The study was approved by the Ethical Review Committee (ERC) of the Department of Medical Research of the Ministry of Health and Sports Myanmar, and Harvard Longwood Medical Area Institutional Review Board. Written informed consent was collected from all participants.


Key informants articulated that the Global Fund’s financing has allowed the national HIV/AIDS response “to grow, to expand, and to learn”, but stakeholders had to work on the process “with a lot of pain, headaches, [and] hiccups” (R04). Results were organized around the six building blocks—A–F, as described below and shown in Table 1.

Table 1 Summary of result findings by health system building blocks


All respondents acknowledged the crucial role that the Global Fund played in financing the national response for HIV/AIDS as the single largest funding source. However, some respondents voiced criticism of the Global Fund’s “zero cash flow policy”, which made the financing in “a bit of convoluted way”: “cash doesn’t come to the government programs” and “somebody else in the parallel process [is] managing finances for them” (R03). Some organizations utilize a system of disbursement called “the Managed Cash Flow” where they deploy a cadre of staff known as ‘field finance assistants’ to every state and region. Having cash in hand, field finance assistants make direct disbursement to service providers in the public sector through advance payment or offer cash reimbursement (based on the work-plan and implementation of activities). Some respondents highlighted system constraints at the operational level, especially when the field finance assistants were not able to check with service providers about the eligibility of expense reimbursement.

She [field finance assistant] reimbursed straight to the staff or sometimes into the hands of Township Medical Officer [TMO]. Reimbursement was a hundred percent… I am not sure what kind of vouchers they show to the finance staff… But she [finance staff] cannot argue with the TMO. If there is a problem, she can be, I mean, she can be sacked. That is kind of threatening. (R07)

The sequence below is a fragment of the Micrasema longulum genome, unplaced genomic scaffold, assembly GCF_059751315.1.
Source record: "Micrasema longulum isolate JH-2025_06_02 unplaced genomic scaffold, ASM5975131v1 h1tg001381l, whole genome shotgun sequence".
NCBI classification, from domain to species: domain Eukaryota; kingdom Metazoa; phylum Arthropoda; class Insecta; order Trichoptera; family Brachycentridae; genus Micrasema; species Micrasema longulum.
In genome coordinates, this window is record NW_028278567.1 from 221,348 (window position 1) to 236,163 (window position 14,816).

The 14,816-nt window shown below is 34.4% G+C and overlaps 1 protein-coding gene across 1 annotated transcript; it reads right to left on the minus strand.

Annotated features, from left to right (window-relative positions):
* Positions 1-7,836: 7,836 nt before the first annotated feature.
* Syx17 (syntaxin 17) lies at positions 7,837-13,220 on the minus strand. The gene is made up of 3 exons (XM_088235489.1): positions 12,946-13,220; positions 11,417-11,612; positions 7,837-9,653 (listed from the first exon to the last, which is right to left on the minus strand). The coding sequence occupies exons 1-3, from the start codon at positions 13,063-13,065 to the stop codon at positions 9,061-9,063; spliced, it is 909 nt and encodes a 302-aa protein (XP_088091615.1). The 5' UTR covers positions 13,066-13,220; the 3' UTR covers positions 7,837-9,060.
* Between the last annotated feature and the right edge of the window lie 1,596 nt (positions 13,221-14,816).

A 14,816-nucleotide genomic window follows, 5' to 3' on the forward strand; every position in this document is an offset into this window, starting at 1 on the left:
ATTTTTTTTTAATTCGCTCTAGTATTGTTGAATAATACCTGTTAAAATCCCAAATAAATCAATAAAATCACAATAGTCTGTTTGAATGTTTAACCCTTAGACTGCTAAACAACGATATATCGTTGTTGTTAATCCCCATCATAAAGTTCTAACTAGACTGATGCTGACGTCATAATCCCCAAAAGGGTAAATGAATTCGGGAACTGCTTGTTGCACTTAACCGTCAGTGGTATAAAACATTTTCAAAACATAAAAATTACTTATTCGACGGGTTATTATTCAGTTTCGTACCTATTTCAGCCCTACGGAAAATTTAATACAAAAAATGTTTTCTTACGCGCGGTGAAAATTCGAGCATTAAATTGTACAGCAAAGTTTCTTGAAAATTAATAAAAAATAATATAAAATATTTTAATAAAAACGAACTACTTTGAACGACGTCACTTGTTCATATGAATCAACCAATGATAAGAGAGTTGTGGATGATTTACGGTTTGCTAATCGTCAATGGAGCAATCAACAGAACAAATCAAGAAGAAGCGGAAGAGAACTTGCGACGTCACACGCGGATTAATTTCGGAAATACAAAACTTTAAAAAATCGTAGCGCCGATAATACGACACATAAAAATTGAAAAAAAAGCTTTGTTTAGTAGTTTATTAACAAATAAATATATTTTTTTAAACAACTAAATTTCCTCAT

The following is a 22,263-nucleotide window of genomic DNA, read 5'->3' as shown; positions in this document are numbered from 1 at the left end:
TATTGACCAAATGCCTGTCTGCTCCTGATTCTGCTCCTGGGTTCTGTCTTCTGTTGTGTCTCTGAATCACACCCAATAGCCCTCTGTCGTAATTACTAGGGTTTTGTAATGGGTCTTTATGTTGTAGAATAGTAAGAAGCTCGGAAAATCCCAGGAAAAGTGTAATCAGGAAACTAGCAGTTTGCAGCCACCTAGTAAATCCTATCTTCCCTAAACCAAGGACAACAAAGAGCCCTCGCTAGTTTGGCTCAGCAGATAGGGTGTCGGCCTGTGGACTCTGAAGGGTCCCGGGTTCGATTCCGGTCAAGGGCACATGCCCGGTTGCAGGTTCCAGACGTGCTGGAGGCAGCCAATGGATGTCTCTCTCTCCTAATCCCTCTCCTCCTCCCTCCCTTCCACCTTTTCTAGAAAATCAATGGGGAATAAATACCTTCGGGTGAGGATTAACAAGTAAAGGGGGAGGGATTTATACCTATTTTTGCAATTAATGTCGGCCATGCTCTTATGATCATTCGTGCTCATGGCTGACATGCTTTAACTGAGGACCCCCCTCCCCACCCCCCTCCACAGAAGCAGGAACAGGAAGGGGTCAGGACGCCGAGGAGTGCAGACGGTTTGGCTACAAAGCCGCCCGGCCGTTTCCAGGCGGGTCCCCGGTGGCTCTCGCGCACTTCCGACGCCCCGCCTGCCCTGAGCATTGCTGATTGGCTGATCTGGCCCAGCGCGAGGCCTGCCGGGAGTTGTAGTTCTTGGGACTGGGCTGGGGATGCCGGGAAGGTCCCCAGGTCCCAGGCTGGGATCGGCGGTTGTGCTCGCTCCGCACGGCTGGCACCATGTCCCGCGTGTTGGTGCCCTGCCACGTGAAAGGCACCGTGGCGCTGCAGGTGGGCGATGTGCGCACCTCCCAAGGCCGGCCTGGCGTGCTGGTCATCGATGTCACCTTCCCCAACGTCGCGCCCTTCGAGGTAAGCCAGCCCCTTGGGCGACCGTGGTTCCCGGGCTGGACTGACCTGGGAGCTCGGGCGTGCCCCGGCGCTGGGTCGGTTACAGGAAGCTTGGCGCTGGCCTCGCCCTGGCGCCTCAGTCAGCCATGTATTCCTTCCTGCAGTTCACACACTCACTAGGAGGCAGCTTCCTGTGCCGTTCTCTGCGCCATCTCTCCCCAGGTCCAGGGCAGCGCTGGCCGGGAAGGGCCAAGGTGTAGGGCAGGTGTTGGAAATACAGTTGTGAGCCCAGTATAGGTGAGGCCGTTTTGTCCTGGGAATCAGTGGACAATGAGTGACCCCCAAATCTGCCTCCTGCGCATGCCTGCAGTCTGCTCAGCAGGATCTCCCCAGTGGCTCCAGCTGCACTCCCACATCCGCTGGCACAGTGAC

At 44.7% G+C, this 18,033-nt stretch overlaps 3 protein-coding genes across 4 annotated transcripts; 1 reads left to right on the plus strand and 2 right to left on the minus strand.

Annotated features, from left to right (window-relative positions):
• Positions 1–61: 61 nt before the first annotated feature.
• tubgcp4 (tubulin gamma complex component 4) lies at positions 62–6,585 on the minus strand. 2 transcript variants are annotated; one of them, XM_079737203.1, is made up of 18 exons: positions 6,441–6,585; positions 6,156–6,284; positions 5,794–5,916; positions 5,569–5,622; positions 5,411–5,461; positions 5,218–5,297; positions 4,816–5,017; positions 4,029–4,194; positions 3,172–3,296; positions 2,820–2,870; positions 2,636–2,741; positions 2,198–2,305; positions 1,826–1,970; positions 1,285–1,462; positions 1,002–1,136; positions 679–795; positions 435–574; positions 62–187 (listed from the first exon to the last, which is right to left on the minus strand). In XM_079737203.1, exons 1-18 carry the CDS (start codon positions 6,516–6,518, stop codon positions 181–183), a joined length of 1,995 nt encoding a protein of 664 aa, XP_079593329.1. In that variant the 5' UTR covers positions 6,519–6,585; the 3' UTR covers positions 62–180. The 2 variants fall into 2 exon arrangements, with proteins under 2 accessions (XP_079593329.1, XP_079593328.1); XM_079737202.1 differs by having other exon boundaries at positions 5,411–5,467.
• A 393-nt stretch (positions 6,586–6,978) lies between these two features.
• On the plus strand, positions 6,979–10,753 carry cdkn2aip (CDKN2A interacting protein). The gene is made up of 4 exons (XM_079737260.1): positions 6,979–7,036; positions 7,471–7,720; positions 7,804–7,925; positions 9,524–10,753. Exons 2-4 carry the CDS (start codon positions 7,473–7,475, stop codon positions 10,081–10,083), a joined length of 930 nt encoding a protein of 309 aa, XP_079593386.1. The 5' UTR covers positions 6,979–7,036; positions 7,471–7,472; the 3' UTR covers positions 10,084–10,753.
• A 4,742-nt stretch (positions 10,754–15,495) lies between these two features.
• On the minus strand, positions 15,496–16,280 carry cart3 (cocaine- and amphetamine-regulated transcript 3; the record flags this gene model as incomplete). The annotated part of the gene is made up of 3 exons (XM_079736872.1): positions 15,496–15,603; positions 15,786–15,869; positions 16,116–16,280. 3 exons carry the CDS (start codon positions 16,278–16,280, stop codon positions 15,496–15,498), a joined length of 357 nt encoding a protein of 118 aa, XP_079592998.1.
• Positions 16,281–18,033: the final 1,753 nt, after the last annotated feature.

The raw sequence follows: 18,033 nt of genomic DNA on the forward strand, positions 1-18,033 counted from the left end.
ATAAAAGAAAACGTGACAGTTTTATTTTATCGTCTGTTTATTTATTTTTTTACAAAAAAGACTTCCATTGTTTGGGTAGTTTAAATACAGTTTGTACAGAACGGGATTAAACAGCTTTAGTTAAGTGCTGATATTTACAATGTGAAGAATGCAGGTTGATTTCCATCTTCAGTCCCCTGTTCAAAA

Respondents also noted that the Global Fund’s zero cash flow policy did not help the MOHS improve their financial management capacity and accountability. While the government has increased its investment in HIV/AIDS in recent years, the level of the government’s financing remains low in terms of overall health expenditure. Respondents voiced concerns over Myanmar’s excessive reliance on Global Fund and other foreign donors, which posed a significant challenge to the financial sustainability of current activities. One respondent (R06) remarked that “the government does not have sufficient tax income to fund their own AIDS response.” This indicated the government’s inability to sustain the current momentum of the national HIV/AIDS response with its own financial resources.

It is not going to be sustainable in the near future; that’s for sure unless Myanmar suddenly becomes a huge oil nation or whatever. I don’t see that happening. (R06)

Leadership and governance

According to the respondents, in addition to financing, the most notable effect that Global Fund funding has had on the national HIV/AIDS response is the strengthening of its leadership and governance, particularly in the four key areas highlighted below.

Alignment and coordination

Key informants explained that the Global Fund funding played an important role in improving alignment and coordination between donors, the public sector, NGOs and CSOs. They emphasized that the Global Fund’s HIV/AIDS financing was aligned with the NSP. Respondents explained that program reviews conducted by the executive working group of Myanmar Health Sector Coordinating Committee or one of its Technical and Strategy Groups ensured the alignment and harmonization between the programs funded by the Global Fund and the national priorities and plans.

The influx of funding from the Global Fund introduced coordination mechanisms into the National AIDS Programme and optimized coordination for planning, proposal preparation (including that for the Global Fund), and NSP preparation and reviews. Respondents expressed their positive experiences of improved planning and coordination in the MOHS: